Sex chromosome drive refers to the unequal transmission of X and Y chromosomes from individuals of the heterogametic sex, resulting in biased sex ratios among progeny and within populations. The presence of driving sex chromosomes can reduce mean fitness within a population, bring about intragenomic conflict between the X chromosome, the Y, and the autosomes, and alter the intensity or mode of sexual selection within species. Sex chromosome drive, or its genetic equivalent, is known in plants, mammals, and flies. Many species harboring driving X chromosomes have evolved Y-linked and autosomal suppressors of drive. If a drive polymorphism is not stable, then driving chromosomes may spread to fixation and cause the extinction of a species. Certain characteristics of species, such as population density and female mating rate, may affect the probability of fixation of driving chromosomes. Thus, sex chromosome drive could be an agent of species-level selection.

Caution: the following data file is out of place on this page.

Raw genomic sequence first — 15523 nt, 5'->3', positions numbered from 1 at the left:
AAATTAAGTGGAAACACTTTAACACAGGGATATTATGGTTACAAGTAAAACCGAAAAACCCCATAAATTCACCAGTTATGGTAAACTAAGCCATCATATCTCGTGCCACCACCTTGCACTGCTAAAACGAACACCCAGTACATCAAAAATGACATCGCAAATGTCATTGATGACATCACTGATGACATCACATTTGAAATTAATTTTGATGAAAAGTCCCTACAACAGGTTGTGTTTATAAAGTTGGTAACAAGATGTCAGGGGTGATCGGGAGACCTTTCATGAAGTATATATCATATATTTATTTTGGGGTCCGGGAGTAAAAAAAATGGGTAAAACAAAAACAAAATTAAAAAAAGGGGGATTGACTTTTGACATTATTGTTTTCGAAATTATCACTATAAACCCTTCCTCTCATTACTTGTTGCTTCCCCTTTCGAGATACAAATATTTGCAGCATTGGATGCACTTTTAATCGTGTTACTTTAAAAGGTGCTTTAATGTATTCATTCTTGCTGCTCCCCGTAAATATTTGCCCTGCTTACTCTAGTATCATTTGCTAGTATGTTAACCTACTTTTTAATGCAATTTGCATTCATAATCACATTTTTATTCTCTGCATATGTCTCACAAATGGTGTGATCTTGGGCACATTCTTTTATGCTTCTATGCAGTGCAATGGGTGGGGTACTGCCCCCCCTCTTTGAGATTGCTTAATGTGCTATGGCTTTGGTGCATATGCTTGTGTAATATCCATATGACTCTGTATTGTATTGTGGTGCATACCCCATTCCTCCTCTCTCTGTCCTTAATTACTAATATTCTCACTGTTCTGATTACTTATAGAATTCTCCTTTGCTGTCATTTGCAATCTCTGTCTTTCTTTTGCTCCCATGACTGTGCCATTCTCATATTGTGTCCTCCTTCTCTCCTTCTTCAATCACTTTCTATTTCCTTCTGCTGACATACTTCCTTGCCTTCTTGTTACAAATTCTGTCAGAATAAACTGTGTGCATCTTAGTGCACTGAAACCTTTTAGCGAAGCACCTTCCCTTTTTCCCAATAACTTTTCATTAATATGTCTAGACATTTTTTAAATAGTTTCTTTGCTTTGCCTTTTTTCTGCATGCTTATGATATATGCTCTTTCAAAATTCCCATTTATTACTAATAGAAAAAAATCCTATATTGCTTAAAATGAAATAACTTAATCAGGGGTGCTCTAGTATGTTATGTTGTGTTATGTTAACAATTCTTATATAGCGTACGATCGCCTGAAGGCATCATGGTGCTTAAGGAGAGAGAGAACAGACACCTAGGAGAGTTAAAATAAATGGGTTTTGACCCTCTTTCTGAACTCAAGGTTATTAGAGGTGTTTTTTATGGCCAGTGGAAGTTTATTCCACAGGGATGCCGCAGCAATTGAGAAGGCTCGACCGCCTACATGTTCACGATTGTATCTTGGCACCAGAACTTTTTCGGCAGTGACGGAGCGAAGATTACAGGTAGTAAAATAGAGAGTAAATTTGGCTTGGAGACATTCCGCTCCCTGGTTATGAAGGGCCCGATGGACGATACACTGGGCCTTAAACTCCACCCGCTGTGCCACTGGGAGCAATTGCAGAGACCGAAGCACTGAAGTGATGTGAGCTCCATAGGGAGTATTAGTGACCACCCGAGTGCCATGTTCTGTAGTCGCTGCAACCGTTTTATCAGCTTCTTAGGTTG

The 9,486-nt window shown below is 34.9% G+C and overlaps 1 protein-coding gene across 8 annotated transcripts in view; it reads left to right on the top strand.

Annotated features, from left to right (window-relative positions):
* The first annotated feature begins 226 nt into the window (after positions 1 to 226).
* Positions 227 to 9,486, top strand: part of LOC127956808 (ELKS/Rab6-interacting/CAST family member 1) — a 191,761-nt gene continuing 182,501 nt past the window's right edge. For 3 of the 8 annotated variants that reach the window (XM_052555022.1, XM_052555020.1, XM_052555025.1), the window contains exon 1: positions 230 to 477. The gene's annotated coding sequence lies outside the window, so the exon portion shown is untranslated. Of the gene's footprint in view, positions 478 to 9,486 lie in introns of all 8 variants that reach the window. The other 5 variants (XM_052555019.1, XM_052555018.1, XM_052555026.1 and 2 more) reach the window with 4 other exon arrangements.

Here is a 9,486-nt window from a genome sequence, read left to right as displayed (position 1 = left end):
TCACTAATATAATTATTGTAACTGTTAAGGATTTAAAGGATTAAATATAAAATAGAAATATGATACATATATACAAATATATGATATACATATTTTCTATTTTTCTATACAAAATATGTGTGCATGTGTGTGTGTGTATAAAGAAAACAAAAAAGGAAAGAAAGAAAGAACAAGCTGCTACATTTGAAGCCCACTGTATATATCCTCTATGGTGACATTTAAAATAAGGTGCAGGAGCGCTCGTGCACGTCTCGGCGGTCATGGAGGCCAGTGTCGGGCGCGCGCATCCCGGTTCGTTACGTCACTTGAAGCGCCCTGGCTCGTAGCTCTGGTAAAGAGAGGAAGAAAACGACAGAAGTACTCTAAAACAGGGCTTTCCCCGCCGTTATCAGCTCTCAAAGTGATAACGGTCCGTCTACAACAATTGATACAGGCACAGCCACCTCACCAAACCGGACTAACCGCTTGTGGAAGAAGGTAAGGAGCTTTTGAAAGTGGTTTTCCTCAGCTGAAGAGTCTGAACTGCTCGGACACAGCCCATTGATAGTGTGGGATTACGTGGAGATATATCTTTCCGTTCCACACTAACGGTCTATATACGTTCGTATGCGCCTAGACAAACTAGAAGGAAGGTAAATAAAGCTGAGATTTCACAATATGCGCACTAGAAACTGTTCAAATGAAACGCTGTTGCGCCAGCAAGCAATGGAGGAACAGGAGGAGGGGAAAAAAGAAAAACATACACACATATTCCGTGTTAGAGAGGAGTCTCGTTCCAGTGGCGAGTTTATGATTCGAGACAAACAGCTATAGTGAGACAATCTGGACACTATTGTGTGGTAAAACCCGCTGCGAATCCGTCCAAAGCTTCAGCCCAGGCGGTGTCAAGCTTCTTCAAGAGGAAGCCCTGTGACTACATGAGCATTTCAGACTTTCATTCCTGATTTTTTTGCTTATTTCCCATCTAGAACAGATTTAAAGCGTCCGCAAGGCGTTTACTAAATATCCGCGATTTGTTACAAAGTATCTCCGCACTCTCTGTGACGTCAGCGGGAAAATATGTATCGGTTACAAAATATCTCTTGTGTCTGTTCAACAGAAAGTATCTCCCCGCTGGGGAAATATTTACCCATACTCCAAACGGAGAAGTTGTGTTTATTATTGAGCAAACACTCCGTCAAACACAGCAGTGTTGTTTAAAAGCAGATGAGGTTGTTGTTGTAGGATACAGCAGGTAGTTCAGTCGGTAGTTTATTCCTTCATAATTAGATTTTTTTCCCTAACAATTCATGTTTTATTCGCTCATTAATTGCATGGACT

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  • Article Type: Review Article
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